Zinc is an essential mineral and its role in the body is often underestimated as it is required in small amounts. It is mostly excreted via faeces, which contain unabsorbed zinc as well as biliary and pancreatic secretions. Zinc is found in a variety of foods and supports growth and development for all ages.


Check out our Vitamins and Minerals Information Hub to learn more about key nutrients – from whether you’re getting enough vitamin D to the top 10 healthiest sources of vitamin C, plus vital minerals you need in your diet.

Always speak to your GP or healthcare provider before taking a new supplement or if you are concerned about nutritional deficiencies.

Why do we need zinc?

Zinc plays a vital role in the body as it is required for numerous aspects of cellular metabolism and is necessary for the catalyses of approximately 200 enzymes.

It has a strong role in immune function, in addition to wound healing, DNA and protein synthesis. As zinc is crucial during growth and reproduction, it is therefore extremely important during pregnancy, childhood and adolescence.

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The benefits of zinc include:

  • Helps the function of the immune system, easing the effects of viruses
  • Heals wounds
  • Eases effects of diarrhoea
  • Aids thyroid function
  • Synthesises protein and helps build DNA during pregnancy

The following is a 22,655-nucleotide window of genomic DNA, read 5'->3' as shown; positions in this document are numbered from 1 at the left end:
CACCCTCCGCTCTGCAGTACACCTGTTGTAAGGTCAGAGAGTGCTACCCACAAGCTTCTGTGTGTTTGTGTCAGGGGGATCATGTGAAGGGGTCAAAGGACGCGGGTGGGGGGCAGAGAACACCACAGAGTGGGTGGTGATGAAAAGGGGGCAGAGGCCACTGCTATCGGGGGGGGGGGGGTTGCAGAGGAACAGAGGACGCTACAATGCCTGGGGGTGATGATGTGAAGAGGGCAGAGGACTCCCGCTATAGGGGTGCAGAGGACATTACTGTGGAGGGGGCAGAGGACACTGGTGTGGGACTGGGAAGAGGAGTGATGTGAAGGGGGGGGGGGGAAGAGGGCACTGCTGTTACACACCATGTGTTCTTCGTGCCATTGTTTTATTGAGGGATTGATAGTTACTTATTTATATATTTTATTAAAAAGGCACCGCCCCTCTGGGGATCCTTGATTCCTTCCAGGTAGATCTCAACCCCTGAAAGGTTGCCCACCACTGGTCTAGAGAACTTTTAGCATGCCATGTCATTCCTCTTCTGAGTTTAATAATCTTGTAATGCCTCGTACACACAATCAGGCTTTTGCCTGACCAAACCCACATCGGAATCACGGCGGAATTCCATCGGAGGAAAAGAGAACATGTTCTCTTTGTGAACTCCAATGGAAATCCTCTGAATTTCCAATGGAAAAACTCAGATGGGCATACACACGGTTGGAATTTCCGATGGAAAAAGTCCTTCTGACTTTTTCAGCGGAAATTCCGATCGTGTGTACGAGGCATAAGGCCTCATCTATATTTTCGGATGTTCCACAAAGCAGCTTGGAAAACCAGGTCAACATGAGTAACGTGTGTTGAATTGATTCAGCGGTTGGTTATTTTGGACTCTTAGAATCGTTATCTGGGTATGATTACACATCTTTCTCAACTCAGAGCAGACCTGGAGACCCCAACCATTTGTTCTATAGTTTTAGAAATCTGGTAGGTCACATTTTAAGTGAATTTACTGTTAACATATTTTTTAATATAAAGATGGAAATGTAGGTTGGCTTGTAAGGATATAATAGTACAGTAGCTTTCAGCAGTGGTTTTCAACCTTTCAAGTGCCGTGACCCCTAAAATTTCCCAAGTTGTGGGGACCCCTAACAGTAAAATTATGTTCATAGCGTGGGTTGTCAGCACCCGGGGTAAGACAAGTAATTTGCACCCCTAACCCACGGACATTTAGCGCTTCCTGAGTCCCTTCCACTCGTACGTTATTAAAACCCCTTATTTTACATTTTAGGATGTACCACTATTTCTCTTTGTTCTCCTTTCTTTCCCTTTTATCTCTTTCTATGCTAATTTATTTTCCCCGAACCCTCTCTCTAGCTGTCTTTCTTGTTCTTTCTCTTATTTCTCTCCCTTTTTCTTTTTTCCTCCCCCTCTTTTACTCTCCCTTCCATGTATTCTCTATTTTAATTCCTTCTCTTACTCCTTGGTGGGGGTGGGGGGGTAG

How much zinc do we need and what are the effects of consuming too much?

Daily zinc recommendations in the UK are set as a range between 5.5-9.5mg for males and 4-7mg for females. This increase for the first four months in lactating women to 13mg and after four months daily requirements are 9.5mg.

This can be achieved by eating a varied and healthy diet. As zinc is not stored by the body, consuming too much through diet alone is very difficult, but it is important to be mindful with zinc supplements.

If taken in excess, symptoms such as abdominal pain, nausea, vomiting, lethargy, anaemia and dizziness may occur. In addition, as zinc and copper are mutually antagonistic interfering with the gastrointestinal uptake of each other, taking too much of a zinc supplement may potentially reduce the amount of copper the body can absorb.

Which foods are good sources of zinc?

Rich sources of zinc include:

  • Meats, such as chicken and lamb
  • Fish, such as oysters, shellfish
  • Pulses, e.g. lentils, beans, peas
  • Nuts and seeds, such as peanuts, cashews
Moroccan chicken one pot

Recipes that are high in zinc

Moroccan chicken one-pot
Nut loaf
Spicy salmon & lentils
Fish with spicy lentils
Spicy seafood stew with tomato & lime
Mushroom hash with poached eggs
Bone broth
Cajun chicken & chunky bean salsa
Cashew curry
Beef with mange tout & cashews

More on vitamins and minerals

What is folic acid?
What is phosphorous?
What is potassium?
Vital vitamins
Healthy pregnancy diet
What is vitamin B12?
The best sources of vitamin C
Am I getting enough vitamin D?

This content was updated on 20 October 2023.

Emer Delaney BSc (Hons), RD has an honours degree in human nutrition and dietetics from the University of Ulster. She has worked as a dietitian in some of London's top teaching hospitals and is currently based in Chelsea.


All health content on bbcgoodfood.com is provided for general information only, and should not be treated as a substitute for the medical advice of your own doctor or any other health care professional. If you have any concerns about your general health, you should contact your local health care provider. See our website terms and conditions for more information.

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